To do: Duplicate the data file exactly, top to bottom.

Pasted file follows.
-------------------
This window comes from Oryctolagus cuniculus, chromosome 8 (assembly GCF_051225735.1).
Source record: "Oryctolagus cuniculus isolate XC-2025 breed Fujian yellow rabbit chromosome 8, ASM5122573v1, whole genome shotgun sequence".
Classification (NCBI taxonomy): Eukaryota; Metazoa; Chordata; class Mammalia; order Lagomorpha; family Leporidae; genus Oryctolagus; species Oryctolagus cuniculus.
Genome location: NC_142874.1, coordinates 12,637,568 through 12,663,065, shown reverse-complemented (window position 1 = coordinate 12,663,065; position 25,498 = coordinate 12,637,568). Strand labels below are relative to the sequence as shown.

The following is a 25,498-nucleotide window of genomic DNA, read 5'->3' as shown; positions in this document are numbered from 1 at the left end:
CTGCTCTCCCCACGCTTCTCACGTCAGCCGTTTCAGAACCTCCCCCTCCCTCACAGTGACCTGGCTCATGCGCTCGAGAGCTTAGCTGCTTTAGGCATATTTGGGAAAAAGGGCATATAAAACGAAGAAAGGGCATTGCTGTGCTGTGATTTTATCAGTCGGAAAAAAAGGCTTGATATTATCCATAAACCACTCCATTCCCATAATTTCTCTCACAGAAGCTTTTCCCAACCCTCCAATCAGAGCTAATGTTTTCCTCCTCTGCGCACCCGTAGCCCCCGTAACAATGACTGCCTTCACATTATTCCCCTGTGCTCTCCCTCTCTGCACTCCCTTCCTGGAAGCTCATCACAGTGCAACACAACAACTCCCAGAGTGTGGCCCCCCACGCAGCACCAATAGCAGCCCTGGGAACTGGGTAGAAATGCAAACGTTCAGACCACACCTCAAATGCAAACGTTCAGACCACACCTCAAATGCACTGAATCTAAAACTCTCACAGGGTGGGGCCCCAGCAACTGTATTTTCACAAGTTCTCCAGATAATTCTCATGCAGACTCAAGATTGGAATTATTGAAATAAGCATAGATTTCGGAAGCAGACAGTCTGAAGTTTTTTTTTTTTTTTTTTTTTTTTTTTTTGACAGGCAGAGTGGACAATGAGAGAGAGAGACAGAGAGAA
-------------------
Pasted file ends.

This window comes from Oryctolagus cuniculus, chromosome 8 (assembly GCF_051225735.1).
Source record: "Oryctolagus cuniculus isolate XC-2025 breed Fujian yellow rabbit chromosome 8, ASM5122573v1, whole genome shotgun sequence".
Classification (NCBI taxonomy): Eukaryota; Metazoa; Chordata; class Mammalia; order Lagomorpha; family Leporidae; genus Oryctolagus; species Oryctolagus cuniculus.
Genome location: NC_142874.1, coordinates 12,637,568 through 12,663,065, shown reverse-complemented (window position 1 = coordinate 12,663,065; position 25,498 = coordinate 12,637,568). Strand labels below are relative to the sequence as shown.

The following is a 25,498-nucleotide window of genomic DNA, read 5'->3' as shown; positions in this document are numbered from 1 at the left end:
CTGCTCTCCCCACGCTTCTCACGTCAGCCGTTTCAGAACCTCCCCCTCCCTCACAGTGACCTGGCTCATGCGCTCGAGAGCTTAGCTGCTTTAGGCATATTTGGGAAAAAGGGCATATAAAACGAAGAAAGGGCATTGCTGTGCTGTGATTTTATCAGTCGGAAAAAAAGGCTTGATATTATCCATAAACCACTCCATTCCCATAATTTCTCTCACAGAAGCTTTTCCCAACCCTCCAATCAGAGCTAATGTTTTCCTCCTCTGCGCACCCGTAGCCCCCGTAACAATGACTGCCTTCACATTATTCCCCTGTGCTCTCCCTCTCTGCACTCCCTTCCTGGAAGCTCATCACAGTGCAACACAACAACTCCCAGAGTGTGGCCCCCCACGCAGCACCAATAGCAGCCCTGGGAACTGGGTAGAAATGCAAACGTTCAGACCACACCTCAAATGCAAACGTTCAGACCACACCTCAAATGCACTGAATCTAAAACTCTCACAGGGTGGGGCCCCAGCAACTGTATTTTCACAAGTTCTCCAGATAATTCTCATGCAGACTCAAGATTGGAATTATTGAAATAAGCATAGATTTCGGAAGCAGACAGTCTGAAGTTTTTTTTTTTTTTTTTTTTTTTTTTTTTGACAGGCAGAGTGGACAATGAGAGAGAGAGACAGAGAGAA